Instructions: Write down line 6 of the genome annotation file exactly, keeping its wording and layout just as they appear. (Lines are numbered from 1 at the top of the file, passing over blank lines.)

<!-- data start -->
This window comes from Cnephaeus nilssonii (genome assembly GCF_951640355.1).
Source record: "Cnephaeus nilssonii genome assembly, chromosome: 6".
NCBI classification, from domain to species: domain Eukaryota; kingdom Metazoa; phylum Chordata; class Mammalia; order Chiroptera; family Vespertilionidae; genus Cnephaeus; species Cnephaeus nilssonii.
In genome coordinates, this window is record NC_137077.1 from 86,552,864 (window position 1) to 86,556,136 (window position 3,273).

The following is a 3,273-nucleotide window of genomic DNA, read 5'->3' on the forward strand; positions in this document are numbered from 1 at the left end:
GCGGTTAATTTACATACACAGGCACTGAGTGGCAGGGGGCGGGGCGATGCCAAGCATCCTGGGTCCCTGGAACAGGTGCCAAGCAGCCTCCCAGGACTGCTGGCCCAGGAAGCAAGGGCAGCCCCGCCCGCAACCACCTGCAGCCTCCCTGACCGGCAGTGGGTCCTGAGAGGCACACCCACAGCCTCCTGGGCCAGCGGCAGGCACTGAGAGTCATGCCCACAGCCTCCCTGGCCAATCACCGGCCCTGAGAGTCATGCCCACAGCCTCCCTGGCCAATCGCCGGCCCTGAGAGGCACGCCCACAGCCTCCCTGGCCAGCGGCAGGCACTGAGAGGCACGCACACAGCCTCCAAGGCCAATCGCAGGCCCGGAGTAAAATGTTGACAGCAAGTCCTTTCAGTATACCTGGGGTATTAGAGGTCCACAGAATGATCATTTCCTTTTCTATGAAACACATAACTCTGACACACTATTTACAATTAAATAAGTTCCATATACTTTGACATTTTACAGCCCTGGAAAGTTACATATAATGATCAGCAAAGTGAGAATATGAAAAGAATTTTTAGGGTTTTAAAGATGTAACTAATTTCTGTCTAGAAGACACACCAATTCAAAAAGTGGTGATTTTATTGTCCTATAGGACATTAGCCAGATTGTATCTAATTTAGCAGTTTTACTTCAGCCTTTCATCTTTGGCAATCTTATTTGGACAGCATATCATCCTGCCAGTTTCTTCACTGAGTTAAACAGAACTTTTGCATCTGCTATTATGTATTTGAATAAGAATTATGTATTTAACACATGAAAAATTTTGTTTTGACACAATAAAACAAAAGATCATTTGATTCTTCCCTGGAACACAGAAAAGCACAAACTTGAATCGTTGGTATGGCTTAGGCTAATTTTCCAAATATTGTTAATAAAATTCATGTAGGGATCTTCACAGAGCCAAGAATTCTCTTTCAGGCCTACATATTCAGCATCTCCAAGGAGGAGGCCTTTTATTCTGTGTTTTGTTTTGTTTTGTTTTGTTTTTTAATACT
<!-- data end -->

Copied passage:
GCGGTTAATTTACATACACAGGCACTGAGTGGCAGGGGGCGGGGCGATGCCAAGCATCCTGGGTCCCTGGAACAGGTGCCAAGCAGCCTCCCAGGACTGCTGGCCCAGGAAGCAAGGGCAGCCCCGCCCGCAACCACCTGCAGCCTCCCTGACCGGCAGTGGGTCCTGAGAGGCACACCCACAGCCTCCTGGGCCAGCGGCAGGCACTGAGAGTCATGCCCACAGCCTCCCTGGCCAATCACCGGCCCTGAGAGTCATGCCCACAGCCTCCCTGGCCAATCGCCGGCCCTGAGAGGCACGCCCACAGCCTCCCTGGCCAGCGGCAGGCACTGAGAGGCACGCACACAGCCTCCAAGGCCAATCGCAGGCCCGGAGTAAAATGTTGACAGCAAGTCCTTTCAGTATACCTGGGGTATTAGAGGTCCACAGAATGATCATTTCCTTTTCTATGAAACACATAACTCTGACACACTATTTACAATTAAATAAGTTCCATATACTTTGACATTTTACAGCCCTGGAAAGTTACATATAATGATCAGCAAAGTGAGAATATGAAAAGAATTTTTAGGGTTTTAAAGATGTAACTAATTTCTGTCTAGAAGACACACCAATTCAAAAAGTGGTGATTTTATTGTCCTATAGGACATTAGCCAGATTGTATCTAATTTAGCAGTTTTACTTCAGCCTTTCATCTTTGGCAATCTTATTTGGACAGCATATCATCCTGCCAGTTTCTTCACTGAGTTAAACAGAACTTTTGCATCTGCTATTATGTATTTGAATAAGAATTATGTATTTAACACATGAAAAATTTTGTTTTGACACAATAAAACAAAAGATCATTTGATTCTTCCCTGGAACACAGAAAAGCACAAACTTGAATCGTTGGTATGGCTTAGGCTAATTTTCCAAATATTGTTAATAAAATTCATGTAGGGATCTTCACAGAGCCAAGAATTCTCTTTCAGGCCTACATATTCAGCATCTCCAAGGAGGAGGCCTTTTATTCTGTGTTTTGTTTTGTTTTGTTTTGTTTTTTAATACT